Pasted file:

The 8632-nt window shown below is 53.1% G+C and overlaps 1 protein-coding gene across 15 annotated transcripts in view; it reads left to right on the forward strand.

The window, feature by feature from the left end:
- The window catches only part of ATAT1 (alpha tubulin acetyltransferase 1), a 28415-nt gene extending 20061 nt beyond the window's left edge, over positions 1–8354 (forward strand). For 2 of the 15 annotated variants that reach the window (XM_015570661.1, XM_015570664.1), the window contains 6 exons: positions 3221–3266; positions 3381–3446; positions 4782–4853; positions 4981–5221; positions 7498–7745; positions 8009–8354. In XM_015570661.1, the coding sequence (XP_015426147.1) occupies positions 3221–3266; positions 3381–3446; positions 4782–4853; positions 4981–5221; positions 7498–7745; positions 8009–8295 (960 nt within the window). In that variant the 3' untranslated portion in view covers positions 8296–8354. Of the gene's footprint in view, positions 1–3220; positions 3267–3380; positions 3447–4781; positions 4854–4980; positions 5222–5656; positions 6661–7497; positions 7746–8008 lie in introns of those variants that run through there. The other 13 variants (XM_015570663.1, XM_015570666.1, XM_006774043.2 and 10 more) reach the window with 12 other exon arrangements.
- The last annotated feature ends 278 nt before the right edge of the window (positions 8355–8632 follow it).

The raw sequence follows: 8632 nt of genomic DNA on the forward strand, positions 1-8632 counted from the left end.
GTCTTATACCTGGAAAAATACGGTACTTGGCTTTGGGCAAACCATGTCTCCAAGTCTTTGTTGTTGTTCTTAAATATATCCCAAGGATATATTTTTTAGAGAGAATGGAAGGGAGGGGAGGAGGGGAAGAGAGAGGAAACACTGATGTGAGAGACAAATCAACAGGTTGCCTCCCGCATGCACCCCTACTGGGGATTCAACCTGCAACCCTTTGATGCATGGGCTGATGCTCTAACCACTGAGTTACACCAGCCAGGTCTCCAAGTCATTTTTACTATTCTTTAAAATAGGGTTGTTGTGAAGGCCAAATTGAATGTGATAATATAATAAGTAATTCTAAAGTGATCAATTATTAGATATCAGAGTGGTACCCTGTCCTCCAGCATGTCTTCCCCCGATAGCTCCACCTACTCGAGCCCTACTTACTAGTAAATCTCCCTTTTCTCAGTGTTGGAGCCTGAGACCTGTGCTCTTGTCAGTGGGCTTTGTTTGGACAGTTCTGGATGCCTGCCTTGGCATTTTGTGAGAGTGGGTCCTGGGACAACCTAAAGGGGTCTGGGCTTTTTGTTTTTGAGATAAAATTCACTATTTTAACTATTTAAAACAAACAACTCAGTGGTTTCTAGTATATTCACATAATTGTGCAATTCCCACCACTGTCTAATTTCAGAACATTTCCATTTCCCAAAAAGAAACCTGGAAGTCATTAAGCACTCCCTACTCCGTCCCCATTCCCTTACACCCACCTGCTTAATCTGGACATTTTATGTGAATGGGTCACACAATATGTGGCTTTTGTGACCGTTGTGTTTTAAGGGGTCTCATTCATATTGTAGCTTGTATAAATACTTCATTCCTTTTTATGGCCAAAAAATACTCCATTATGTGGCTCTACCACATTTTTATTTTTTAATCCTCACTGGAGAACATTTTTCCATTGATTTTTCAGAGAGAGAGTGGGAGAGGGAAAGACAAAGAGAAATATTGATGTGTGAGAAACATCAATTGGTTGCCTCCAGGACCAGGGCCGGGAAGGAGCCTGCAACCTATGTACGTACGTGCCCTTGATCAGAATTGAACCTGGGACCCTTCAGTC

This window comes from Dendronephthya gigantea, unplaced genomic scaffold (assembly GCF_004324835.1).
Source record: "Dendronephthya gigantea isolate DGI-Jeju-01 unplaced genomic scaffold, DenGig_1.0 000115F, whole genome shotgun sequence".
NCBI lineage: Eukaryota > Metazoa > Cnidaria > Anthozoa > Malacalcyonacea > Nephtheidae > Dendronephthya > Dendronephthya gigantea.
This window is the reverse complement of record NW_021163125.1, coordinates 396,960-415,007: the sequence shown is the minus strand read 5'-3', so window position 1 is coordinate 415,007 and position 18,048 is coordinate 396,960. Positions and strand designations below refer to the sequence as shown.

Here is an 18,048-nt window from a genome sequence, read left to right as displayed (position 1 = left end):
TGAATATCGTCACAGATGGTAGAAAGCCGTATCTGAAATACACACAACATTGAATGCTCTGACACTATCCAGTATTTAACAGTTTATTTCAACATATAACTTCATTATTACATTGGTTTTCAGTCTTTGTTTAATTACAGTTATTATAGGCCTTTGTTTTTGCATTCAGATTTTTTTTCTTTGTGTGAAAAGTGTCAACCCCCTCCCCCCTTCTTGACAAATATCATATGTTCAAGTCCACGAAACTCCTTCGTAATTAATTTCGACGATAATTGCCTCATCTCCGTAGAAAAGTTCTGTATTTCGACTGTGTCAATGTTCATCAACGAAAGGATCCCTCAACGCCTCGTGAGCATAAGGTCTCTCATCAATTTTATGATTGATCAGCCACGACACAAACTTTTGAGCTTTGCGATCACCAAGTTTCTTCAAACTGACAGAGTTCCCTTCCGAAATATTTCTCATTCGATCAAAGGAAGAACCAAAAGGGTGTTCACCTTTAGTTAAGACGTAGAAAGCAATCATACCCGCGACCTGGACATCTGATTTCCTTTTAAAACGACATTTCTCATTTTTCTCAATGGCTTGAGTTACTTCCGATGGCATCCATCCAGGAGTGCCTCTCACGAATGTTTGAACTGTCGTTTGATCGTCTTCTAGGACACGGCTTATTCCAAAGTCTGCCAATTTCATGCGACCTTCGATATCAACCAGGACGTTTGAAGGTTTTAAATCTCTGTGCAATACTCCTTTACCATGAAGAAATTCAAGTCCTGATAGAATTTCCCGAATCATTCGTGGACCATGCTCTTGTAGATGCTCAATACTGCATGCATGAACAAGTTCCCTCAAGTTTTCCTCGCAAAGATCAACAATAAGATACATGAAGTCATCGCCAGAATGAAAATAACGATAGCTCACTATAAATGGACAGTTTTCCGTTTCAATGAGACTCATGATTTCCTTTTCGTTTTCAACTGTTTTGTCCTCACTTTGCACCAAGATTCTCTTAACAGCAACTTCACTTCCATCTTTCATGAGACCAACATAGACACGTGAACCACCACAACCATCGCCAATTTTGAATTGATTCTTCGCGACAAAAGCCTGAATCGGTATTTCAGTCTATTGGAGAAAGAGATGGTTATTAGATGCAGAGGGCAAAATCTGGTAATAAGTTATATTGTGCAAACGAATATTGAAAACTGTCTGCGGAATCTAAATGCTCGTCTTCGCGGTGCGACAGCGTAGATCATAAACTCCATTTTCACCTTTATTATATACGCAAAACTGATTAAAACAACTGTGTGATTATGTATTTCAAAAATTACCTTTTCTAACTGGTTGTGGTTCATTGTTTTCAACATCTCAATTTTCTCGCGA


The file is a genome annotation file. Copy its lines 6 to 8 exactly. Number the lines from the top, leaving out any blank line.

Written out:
GTCTTATACCTGGAAAAATACGGTACTTGGCTTTGGGCAAACCATGTCTCCAAGTCTTTGTTGTTGTTCTTAAATATATCCCAAGGATATATTTTTTAGAGAGAATGGAAGGGAGGGGAGGAGGGGAAGAGAGAGGAAACACTGATGTGAGAGACAAATCAACAGGTTGCCTCCCGCATGCACCCCTACTGGGGATTCAACCTGCAACCCTTTGATGCATGGGCTGATGCTCTAACCACTGAGTTACACCAGCCAGGTCTCCAAGTCATTTTTACTATTCTTTAAAATAGGGTTGTTGTGAAGGCCAAATTGAATGTGATAATATAATAAGTAATTCTAAAGTGATCAATTATTAGATATCAGAGTGGTACCCTGTCCTCCAGCATGTCTTCCCCCGATAGCTCCACCTACTCGAGCCCTACTTACTAGTAAATCTCCCTTTTCTCAGTGTTGGAGCCTGAGACCTGTGCTCTTGTCAGTGGGCTTTGTTTGGACAGTTCTGGATGCCTGCCTTGGCATTTTGTGAGAGTGGGTCCTGGGACAACCTAAAGGGGTCTGGGCTTTTTGTTTTTGAGATAAAATTCACTATTTTAACTATTTAAAACAAACAACTCAGTGGTTTCTAGTATATTCACATAATTGTGCAATTCCCACCACTGTCTAATTTCAGAACATTTCCATTTCCCAAAAAGAAACCTGGAAGTCATTAAGCACTCCCTACTCCGTCCCCATTCCCTTACACCCACCTGCTTAATCTGGACATTTTATGTGAATGGGTCACACAATATGTGGCTTTTGTGACCGTTGTGTTTTAAGGGGTCTCATTCATATTGTAGCTTGTATAAATACTTCATTCCTTTTTATGGCCAAAAAATACTCCATTATGTGGCTCTACCACATTTTTATTTTTTAATCCTCACTGGAGAACATTTTTCCATTGATTTTTCAGAGAGAGAGTGGGAGAGGGAAAGACAAAGAGAAATATTGATGTGTGAGAAACATCAATTGGTTGCCTCCAGGACCAGGGCCGGGAAGGAGCCTGCAACCTATGTACGTACGTGCCCTTGATCAGAATTGAACCTGGGACCCTTCAGTC

This window comes from Dendronephthya gigantea, unplaced genomic scaffold (assembly GCF_004324835.1).
Source record: "Dendronephthya gigantea isolate DGI-Jeju-01 unplaced genomic scaffold, DenGig_1.0 000115F, whole genome shotgun sequence".